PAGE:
Major Winter Storm Hitting This Weekend—How Much Snow You'll Get in Your Region

Some places will see rain or slushy mixes, while others will have to deal with a "plowable amount."

Even though many people hold out hope for a white Christmas in their area, the weeks following the holidays can often be when the full force of winter weather begins to take hold. This year, it appears Mother Nature isn't waiting too long to start things off as a weather system pushes its way east across the U.S., the Today show reports. Meteorologists are already forecasting that many regions might also see some significant snow as the major winter storm hits this weekend. Read on to see how much you can expect to get in your area.

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Plains States, Gulf States, and the Southeast

Rainy weather. City

Even though most attention is focusing on where the storm will land this weekend, it's already affecting some parts of the U.S. According to the Today show, there will be "heavy snow in the Central and Southern Rockies" through the evening.

Texas will see "moderate to heavy snow…especially across the northwestern half of the Panhandle," Texas Storm Chasers reports. Showers and thunderstorms will also push across the state through the early morning hours of Jan. 5.

By Friday, the storm is expected to produce a wintery mix in parts of Oklahoma, Fox Weather reports. Southern Plains States could also see some snow accumulation, with parts of Kansas expected to receive two to four inches of the white stuff, local CBS affiliate KWCH reports.

The typically balmy Gulf States might be spared any snow, but they certainly won't be staying dry. The storm will intensify as it pulls up more moisture from the Gulf, bringing rain and a severe storm threat for the east-central Gulf Coast through Saturday, Today reports.

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Washington, D.C. and the Mid-Atlantic States

man walking with umbrella in a winter storm
nemar74 / iStock

While earlier forecasts had some cities on the East Coast bracing for their first significant snow accumulation in nearly two years, meteorologists are now revising some initial estimates.

"It's still a few days away, so we'll have to hash out the storm track—where the precipitation falls, and how long the cold air can stay," Tony Fracasso, a meteorologist with the National Weather Service's Weather Prediction Center in College Park, Maryland, told the Associated Press on Jan. 3.

According to the latest forecast, the Washington, D.C., metro area will likely see light sleet and snow beginning on the morning of Jan. 6 before turning to rain in the afternoon that totals less than an inch of accumulation, The Washington Post reports. More inland areas of Maryland to the west of I-95—specifically to the northwest of the Capital and northwestern regions of Virginia—might actually see light accumulations of more than an inch when the snow begins falling early in the morning. However, those areas will also see rain eventually replace the white stuff by the afternoon, per The Post.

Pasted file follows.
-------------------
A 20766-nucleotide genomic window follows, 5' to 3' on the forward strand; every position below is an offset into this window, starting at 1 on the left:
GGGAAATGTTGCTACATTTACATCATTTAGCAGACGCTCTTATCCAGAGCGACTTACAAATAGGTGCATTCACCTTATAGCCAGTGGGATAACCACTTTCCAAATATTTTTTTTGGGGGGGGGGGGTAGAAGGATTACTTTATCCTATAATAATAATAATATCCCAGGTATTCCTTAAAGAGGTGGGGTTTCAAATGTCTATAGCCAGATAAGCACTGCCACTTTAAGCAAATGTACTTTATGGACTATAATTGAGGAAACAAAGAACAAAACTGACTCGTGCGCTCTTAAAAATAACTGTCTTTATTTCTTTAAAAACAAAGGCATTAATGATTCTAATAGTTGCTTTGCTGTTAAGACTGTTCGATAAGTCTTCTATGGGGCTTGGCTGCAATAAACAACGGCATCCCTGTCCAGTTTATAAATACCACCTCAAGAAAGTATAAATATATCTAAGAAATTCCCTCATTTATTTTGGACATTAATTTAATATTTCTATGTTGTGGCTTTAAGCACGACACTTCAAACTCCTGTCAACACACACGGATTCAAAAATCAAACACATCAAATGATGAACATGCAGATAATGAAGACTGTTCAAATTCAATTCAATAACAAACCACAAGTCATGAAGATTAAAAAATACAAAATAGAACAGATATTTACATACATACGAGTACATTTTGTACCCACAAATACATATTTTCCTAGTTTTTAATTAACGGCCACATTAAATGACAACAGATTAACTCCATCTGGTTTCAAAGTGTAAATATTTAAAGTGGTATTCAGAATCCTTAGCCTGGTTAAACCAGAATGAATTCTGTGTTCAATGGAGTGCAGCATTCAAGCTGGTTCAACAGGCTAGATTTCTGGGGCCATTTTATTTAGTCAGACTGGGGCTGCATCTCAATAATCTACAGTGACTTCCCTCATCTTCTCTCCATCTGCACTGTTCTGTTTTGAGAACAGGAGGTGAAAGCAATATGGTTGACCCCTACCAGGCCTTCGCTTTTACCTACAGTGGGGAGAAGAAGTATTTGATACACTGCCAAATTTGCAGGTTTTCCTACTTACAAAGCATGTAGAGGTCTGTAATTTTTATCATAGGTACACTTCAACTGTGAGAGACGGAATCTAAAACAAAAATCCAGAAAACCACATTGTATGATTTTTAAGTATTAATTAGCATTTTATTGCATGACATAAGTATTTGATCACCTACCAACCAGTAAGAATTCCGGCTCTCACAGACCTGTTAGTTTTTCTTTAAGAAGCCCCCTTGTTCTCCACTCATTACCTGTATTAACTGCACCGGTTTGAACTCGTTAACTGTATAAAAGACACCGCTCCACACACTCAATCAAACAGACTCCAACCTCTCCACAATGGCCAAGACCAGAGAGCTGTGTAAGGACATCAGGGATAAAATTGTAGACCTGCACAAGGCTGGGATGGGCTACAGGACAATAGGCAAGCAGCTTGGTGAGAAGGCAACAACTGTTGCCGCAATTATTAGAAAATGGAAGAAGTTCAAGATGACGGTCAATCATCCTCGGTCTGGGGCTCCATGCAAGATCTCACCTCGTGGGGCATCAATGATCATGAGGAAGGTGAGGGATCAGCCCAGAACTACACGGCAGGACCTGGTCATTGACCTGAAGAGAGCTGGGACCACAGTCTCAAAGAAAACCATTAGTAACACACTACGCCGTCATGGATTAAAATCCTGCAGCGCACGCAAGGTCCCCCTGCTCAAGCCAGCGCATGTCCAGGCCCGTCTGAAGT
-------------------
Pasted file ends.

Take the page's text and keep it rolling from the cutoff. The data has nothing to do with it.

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Pedestrians crossing the street on a snowy day.

By Saturday evening, major cities, including Philadelphia and New York, could begin to see the first flakes fall. But much like areas due south, initial forecasts for heavy snowfall are now being pared back to less than an inch of accumulation, according to The New York Times. Most of New Jersey will also see a wintery mix with less than two inches of accumulation.

However, areas farther inland could see the white stuff start to pile. Parts of northeastern Pennsylvania, northwestern New Jersey, and Upstate New York could see around six inches of snowfall, per The Times.

But even though less powder will accumulate in the big cities, experts warn that there could be some weather-related frustration.

"Any accumulating snow can result in significant travel slowdowns, but this storm may have greater impact than others of similar magnitude because it has been such a long time since more than one inch of snow has accumulated in these areas—it can take people a bit of time to once again get used to driving in and otherwise dealing with the snow," said AccuWeather chief meteorologist Jon Porter. "This is typically experienced during the first snowstorm of a season, like this one, but is amplified since it's the first storm in several years."

New England

Public service worker or citizen shoveling snow during heavy winter blizzard

As forecasts change, New England appears poised to receive most of the heavy snowfall from this approaching storm. From Jan. 6 through Jan. 7, parts of Connecticut, Rhode Island, and swaths of Massachusetts could see anywhere from one to six inches of accumulation, The Boston Globe reports.

The Boston metropolitan area and coastal regions down through Providence might expect one to two inches, per the National Weather Service (NWS). Meanwhile, current forecasts predict that parts of inland Massachusetts could see two to six inches fall—especially in higher elevation areas.

However, just like areas to the south, changing conditions could turn the storm into more of a rainy event than a powdery one—which explains why forecasts have changed so much.

"There's always a degree of uncertainty up until the main event," Zack Taylor, a meteorologist with the National Oceanic and Atmospheric Administration's (NOAA) Weather Prediction Center, told The Globe on Jan. 3. "As we learn more about the track (of the storm), everything else will fall into place."

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Zachary Mack
Zach is a freelance writer specializing in beer, wine, food, spirits, and travel. He is based in Manhattan. Read more
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